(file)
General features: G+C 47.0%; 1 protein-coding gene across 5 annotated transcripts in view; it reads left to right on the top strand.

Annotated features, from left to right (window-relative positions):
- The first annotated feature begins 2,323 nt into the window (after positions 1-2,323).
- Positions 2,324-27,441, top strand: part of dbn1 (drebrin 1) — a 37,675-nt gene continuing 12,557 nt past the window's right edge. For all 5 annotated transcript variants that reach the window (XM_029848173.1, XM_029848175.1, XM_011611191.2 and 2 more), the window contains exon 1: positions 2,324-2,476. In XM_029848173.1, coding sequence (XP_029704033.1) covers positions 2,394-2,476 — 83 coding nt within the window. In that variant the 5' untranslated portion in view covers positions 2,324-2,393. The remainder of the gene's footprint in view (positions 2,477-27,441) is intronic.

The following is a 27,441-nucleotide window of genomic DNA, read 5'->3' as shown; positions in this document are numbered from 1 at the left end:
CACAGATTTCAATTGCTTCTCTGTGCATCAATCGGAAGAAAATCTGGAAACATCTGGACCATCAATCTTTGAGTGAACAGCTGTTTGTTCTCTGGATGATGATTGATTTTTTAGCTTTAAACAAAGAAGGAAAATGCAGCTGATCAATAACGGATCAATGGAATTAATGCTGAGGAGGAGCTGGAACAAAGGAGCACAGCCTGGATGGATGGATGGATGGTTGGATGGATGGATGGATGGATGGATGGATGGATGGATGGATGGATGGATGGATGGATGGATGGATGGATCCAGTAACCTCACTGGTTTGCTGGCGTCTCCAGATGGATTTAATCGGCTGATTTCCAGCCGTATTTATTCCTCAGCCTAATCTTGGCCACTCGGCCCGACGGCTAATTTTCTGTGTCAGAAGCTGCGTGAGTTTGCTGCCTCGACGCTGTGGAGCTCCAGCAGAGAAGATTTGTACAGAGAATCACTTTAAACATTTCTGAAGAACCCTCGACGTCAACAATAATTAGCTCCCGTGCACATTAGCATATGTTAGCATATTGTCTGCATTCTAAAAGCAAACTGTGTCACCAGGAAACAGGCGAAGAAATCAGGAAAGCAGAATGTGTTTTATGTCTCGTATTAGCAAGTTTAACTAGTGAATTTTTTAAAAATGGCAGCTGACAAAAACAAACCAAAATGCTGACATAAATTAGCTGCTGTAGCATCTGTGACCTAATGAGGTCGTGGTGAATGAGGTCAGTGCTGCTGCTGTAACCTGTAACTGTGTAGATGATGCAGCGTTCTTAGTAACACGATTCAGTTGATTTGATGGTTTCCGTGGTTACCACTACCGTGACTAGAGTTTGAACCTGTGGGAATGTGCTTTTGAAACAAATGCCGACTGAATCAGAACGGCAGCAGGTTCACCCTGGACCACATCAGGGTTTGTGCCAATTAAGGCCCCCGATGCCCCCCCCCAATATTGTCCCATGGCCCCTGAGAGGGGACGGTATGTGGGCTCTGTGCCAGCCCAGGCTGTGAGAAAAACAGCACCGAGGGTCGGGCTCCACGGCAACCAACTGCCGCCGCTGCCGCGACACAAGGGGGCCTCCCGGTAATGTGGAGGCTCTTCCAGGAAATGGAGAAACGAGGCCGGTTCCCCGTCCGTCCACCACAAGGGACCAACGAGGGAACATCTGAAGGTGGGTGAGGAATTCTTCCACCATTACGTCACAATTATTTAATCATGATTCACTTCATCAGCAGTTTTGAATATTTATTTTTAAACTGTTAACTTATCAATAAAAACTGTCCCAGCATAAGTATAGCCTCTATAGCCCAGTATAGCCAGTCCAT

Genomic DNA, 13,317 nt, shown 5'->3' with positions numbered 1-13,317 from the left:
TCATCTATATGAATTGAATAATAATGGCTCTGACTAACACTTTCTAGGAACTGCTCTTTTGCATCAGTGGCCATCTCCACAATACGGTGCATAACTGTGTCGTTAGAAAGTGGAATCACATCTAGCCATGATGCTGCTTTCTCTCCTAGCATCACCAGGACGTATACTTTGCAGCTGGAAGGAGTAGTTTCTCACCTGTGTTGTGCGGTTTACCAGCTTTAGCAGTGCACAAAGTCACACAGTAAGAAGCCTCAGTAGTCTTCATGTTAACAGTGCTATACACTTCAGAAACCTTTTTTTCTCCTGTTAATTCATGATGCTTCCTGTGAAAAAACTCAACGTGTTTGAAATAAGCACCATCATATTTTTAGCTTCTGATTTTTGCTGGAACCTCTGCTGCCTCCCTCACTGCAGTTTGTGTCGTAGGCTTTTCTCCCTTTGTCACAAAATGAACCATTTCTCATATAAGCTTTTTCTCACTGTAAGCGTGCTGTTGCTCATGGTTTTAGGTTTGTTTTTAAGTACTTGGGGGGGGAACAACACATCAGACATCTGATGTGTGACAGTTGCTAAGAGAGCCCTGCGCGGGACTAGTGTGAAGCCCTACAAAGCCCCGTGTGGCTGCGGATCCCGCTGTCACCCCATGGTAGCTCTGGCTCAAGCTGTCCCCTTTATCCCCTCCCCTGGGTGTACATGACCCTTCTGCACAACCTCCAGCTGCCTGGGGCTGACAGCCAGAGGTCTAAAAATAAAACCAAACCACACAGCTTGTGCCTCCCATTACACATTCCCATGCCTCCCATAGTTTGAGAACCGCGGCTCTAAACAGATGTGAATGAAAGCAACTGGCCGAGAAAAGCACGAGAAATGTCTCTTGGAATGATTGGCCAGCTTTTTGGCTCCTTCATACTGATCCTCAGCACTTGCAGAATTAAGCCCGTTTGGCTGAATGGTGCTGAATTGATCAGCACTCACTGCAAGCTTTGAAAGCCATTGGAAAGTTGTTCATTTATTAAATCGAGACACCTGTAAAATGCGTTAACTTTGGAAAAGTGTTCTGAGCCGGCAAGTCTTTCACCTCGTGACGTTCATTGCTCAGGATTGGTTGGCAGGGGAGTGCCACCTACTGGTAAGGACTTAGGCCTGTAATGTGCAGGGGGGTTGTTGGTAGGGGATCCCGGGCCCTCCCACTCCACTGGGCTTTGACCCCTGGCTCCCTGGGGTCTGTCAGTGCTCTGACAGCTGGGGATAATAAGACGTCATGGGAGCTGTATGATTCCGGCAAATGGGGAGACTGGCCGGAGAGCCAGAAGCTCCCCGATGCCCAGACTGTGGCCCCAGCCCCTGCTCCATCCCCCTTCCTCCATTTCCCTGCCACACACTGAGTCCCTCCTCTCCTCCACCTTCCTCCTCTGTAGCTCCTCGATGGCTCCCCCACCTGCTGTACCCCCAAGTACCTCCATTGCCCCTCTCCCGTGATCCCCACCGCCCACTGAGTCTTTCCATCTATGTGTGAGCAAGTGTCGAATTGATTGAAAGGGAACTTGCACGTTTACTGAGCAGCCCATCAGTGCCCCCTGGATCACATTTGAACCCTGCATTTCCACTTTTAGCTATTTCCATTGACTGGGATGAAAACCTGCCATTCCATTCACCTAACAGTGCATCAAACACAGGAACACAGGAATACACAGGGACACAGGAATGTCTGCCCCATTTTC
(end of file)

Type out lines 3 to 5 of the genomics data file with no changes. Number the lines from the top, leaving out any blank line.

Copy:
- The first annotated feature begins 2,323 nt into the window (after positions 1-2,323).
- Positions 2,324-27,441, top strand: part of dbn1 (drebrin 1) — a 37,675-nt gene continuing 12,557 nt past the window's right edge. For all 5 annotated transcript variants that reach the window (XM_029848173.1, XM_029848175.1, XM_011611191.2 and 2 more), the window contains exon 1: positions 2,324-2,476. In XM_029848173.1, coding sequence (XP_029704033.1) covers positions 2,394-2,476 — 83 coding nt within the window. In that variant the 5' untranslated portion in view covers positions 2,324-2,393. The remainder of the gene's footprint in view (positions 2,477-27,441) is intronic.

The following is a 27,441-nucleotide window of genomic DNA, read 5'->3' as shown; positions in this document are numbered from 1 at the left end: